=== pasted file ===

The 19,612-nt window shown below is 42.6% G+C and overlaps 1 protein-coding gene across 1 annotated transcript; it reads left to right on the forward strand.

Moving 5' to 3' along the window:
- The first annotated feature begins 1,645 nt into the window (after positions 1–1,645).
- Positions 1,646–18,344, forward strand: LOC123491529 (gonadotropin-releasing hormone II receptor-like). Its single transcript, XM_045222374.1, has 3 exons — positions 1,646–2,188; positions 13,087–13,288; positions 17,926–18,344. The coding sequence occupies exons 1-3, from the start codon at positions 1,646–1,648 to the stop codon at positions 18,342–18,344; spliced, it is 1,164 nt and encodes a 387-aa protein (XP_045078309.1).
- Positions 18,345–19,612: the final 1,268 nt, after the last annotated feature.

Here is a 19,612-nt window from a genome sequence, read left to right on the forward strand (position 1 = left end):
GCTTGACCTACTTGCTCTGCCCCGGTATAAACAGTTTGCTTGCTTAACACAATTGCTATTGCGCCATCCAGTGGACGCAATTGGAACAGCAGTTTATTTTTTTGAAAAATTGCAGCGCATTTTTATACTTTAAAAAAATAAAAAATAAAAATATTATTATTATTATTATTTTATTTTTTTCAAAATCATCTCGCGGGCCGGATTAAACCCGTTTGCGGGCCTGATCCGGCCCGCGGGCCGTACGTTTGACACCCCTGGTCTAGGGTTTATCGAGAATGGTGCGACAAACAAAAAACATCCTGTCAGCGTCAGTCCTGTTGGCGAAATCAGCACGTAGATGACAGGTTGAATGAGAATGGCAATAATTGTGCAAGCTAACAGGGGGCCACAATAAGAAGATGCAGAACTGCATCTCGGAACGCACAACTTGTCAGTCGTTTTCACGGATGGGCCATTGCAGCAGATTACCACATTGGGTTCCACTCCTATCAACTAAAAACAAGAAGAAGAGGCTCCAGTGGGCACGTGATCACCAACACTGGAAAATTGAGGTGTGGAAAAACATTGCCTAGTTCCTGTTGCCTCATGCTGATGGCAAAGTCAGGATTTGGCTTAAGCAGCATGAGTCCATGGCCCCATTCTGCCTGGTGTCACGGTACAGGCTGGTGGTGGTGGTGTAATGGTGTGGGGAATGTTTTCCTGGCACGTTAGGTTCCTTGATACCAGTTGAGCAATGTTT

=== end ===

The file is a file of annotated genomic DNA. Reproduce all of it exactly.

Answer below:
The 19,612-nt window shown below is 42.6% G+C and overlaps 1 protein-coding gene across 1 annotated transcript; it reads left to right on the forward strand.

Moving 5' to 3' along the window:
- The first annotated feature begins 1,645 nt into the window (after positions 1–1,645).
- Positions 1,646–18,344, forward strand: LOC123491529 (gonadotropin-releasing hormone II receptor-like). Its single transcript, XM_045222374.1, has 3 exons — positions 1,646–2,188; positions 13,087–13,288; positions 17,926–18,344. The coding sequence occupies exons 1-3, from the start codon at positions 1,646–1,648 to the stop codon at positions 18,342–18,344; spliced, it is 1,164 nt and encodes a 387-aa protein (XP_045078309.1).
- Positions 18,345–19,612: the final 1,268 nt, after the last annotated feature.

Here is a 19,612-nt window from a genome sequence, read left to right on the forward strand (position 1 = left end):
GCTTGACCTACTTGCTCTGCCCCGGTATAAACAGTTTGCTTGCTTAACACAATTGCTATTGCGCCATCCAGTGGACGCAATTGGAACAGCAGTTTATTTTTTTGAAAAATTGCAGCGCATTTTTATACTTTAAAAAAATAAAAAATAAAAATATTATTATTATTATTATTTTATTTTTTTCAAAATCATCTCGCGGGCCGGATTAAACCCGTTTGCGGGCCTGATCCGGCCCGCGGGCCGTACGTTTGACACCCCTGGTCTAGGGTTTATCGAGAATGGTGCGACAAACAAAAAACATCCTGTCAGCGTCAGTCCTGTTGGCGAAATCAGCACGTAGATGACAGGTTGAATGAGAATGGCAATAATTGTGCAAGCTAACAGGGGGCCACAATAAGAAGATGCAGAACTGCATCTCGGAACGCACAACTTGTCAGTCGTTTTCACGGATGGGCCATTGCAGCAGATTACCACATTGGGTTCCACTCCTATCAACTAAAAACAAGAAGAAGAGGCTCCAGTGGGCACGTGATCACCAACACTGGAAAATTGAGGTGTGGAAAAACATTGCCTAGTTCCTGTTGCCTCATGCTGATGGCAAAGTCAGGATTTGGCTTAAGCAGCATGAGTCCATGGCCCCATTCTGCCTGGTGTCACGGTACAGGCTGGTGGTGGTGGTGTAATGGTGTGGGGAATGTTTTCCTGGCACGTTAGGTTCCTTGATACCAGTTGAGCAATGTTT